InterContinental Hotels Group, which owns some 5,600 hotels, is phasing out single-use bottles to reduce plastic waste, and it’s not alone.
One of the largest hotel groups in the world announced on Tuesday that it will begin phasing out single-use toiletry products in an effort to reduce plastic waste ― and it’s not alone in making the switch.
InterContinental Hotels Group ― which owns more than 5,600 hotels under such brands as Holiday Inn, Regent, Intercontinental, Kimpton and Crowne Plaza ― said it will swap out bathroom miniatures for bulk-size, refillable amenities by 2021.
This will eliminate an average of 200 million nonreusable tiny toiletries from its hotels annually, the company said.
“Switching to larger-size amenities across more than 5,600 hotels around the world is a big step in the right direction and will allow us to significantly reduce our waste footprint and environmental impact as we make the change,” said IHG CEO Keith Barr.
Christy Leavitt, campaign director for the marine environmental group Oceana, applauded IHG’s announcement on Wednesday, also calling it a “big step” forward and urging others to follow.
“In recent months, we’ve seen numerous companies commit to increased recycling efforts. Unfortunately, we can’t recycle our way out of the plastics crisis,” she said in an email to HuffPost.
“We hope other companies, towns and schools will follow suit. IHG should build on this action and get its brands to do even more by offering consumers the option to purchase plastic-free rooms. Until we start offering consumers plastic-free choices, we will continue to see single-use plastic flooding into our oceans and killing our marine life,” Leavitt said.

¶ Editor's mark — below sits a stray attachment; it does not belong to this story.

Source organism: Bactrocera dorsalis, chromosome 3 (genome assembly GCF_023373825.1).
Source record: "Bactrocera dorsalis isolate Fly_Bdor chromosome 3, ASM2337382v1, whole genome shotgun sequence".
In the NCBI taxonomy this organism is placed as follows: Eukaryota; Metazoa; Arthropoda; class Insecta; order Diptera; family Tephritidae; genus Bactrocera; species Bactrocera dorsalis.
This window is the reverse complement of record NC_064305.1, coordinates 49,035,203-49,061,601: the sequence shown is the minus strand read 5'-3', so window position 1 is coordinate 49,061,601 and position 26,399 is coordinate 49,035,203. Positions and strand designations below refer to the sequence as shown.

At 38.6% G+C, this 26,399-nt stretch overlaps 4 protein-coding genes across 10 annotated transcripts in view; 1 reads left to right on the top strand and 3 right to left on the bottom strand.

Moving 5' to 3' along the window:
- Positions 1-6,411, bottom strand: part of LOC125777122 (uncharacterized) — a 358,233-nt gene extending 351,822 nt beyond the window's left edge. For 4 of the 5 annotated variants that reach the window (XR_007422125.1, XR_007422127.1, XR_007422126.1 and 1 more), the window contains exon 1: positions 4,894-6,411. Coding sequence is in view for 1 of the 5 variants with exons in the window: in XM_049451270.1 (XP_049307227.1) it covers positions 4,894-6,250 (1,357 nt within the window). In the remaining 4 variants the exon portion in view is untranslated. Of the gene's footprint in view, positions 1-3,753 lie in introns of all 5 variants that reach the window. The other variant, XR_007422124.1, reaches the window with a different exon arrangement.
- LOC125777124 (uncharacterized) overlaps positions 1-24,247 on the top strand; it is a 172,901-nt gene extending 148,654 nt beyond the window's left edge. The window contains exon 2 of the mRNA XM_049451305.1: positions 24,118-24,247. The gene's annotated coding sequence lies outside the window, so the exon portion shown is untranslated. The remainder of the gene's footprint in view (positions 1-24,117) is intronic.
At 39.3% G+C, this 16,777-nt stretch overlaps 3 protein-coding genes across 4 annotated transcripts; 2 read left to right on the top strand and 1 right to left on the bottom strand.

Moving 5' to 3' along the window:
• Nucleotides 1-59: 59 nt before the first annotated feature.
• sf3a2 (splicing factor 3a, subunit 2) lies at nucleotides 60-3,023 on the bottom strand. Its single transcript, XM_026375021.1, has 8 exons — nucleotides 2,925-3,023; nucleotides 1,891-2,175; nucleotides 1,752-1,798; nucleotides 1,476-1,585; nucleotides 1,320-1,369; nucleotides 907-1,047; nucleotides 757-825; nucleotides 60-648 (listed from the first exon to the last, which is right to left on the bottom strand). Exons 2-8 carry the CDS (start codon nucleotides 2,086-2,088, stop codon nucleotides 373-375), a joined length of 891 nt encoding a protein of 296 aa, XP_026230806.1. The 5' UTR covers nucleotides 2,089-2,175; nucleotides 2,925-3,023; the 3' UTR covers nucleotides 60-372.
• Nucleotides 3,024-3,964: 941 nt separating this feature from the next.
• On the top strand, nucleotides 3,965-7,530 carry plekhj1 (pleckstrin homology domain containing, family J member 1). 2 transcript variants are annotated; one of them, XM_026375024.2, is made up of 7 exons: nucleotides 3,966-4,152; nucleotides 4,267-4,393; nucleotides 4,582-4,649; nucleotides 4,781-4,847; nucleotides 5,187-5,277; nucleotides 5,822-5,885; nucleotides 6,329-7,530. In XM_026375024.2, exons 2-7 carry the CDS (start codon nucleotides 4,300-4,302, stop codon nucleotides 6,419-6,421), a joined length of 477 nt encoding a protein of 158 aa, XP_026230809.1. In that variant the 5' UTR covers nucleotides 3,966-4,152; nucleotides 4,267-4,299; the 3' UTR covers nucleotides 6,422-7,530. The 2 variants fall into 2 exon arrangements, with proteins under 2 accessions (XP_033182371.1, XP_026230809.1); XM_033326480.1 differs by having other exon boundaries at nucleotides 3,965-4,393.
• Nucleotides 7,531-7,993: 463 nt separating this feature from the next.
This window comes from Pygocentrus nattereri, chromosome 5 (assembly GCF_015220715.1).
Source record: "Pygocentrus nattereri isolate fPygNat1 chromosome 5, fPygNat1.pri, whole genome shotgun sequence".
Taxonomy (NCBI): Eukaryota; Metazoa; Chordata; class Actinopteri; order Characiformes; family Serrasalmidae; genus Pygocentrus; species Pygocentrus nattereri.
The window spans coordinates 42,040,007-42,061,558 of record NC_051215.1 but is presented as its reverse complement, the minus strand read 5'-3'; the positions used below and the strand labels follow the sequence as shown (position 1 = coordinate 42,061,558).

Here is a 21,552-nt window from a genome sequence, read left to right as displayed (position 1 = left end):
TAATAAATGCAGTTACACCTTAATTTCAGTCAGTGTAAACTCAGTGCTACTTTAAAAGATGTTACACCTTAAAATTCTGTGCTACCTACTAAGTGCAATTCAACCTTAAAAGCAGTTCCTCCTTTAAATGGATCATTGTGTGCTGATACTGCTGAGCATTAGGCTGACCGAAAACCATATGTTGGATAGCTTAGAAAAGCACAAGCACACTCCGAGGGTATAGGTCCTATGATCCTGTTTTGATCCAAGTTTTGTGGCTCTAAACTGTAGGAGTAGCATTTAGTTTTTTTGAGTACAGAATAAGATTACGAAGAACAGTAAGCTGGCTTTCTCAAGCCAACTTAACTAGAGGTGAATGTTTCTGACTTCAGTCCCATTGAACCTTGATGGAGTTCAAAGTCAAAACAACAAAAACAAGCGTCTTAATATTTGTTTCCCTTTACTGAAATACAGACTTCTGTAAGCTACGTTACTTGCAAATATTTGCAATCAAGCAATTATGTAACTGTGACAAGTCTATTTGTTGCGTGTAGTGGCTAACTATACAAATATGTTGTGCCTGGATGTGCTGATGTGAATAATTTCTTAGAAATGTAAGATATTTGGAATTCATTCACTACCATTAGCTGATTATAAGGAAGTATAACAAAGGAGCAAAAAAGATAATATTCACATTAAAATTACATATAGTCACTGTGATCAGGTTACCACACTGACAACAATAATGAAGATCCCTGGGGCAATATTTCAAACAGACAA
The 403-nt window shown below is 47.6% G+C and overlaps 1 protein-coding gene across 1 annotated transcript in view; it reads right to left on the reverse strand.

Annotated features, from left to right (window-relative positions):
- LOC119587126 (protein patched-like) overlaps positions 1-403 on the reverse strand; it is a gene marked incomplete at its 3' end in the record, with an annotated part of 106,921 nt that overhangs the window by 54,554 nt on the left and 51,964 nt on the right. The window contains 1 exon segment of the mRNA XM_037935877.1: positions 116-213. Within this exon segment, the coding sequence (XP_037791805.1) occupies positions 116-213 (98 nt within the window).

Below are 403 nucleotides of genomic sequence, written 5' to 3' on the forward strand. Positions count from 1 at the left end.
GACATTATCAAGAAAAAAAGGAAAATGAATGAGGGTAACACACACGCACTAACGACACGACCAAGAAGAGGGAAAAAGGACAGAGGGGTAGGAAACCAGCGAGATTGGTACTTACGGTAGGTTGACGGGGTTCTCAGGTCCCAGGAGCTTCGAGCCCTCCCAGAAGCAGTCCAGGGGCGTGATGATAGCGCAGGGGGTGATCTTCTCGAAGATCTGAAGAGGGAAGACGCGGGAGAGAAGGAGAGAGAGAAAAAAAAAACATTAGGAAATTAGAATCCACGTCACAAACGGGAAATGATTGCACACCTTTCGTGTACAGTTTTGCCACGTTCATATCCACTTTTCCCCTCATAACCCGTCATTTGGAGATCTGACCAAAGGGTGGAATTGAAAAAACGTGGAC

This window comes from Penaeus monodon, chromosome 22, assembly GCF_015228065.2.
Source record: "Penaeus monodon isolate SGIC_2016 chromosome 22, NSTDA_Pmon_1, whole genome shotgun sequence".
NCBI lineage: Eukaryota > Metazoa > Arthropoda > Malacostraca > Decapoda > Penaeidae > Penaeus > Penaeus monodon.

Marriott International last spring announced that it would swap out mini bath bottles for wall-mounted dispensers in 450 of its hotels within five brands. The change wasn’t expected to save the company much money ― about $2,000 a hotel a year ― but it would eliminate 10.3 million bottles annually, or 113,000 pounds of plastic, The Wall Street Journal reported at the time.
“Since we adopted this program in North America in early 2018, we continue to receive feedback from our hotel owners and general managers that consumers are happy to be using less plastic and contributing less waste to landfills,” Denise Naguib, Marriott International’s vice president of sustainability and supplier diversity, said in an email to HuffPost on Wednesday.
Both Marriott and IHG have also pledged to remove single-use plastic straws and stirrers from their hotels by this year. IHG has additionally said it will switch to duvets and pillows that are filled with 100% recycled materials.
The hotel industry changes come amid increasing efforts to curb plastic pollution worldwide as this waste contaminates the earth and harms human health.
Annually, an estimated 17.6 billion pounds of plastic enter the ocean from land-based sources, roughly equal to dumping a garbage truck of plastic waste into the ocean every minute. Of all the plastic waste ever generated, just 9% has been recycled, according to Oceana.
Lawmakers in California recently proposed banning tiny bath bottles from all of the state’s hotels by 2023. The bill, introduced in February, would encourage hotels to use bulk product dispensers instead to cut down on waste and increase consumer awareness. The measure is currently making its way through the state assembly.
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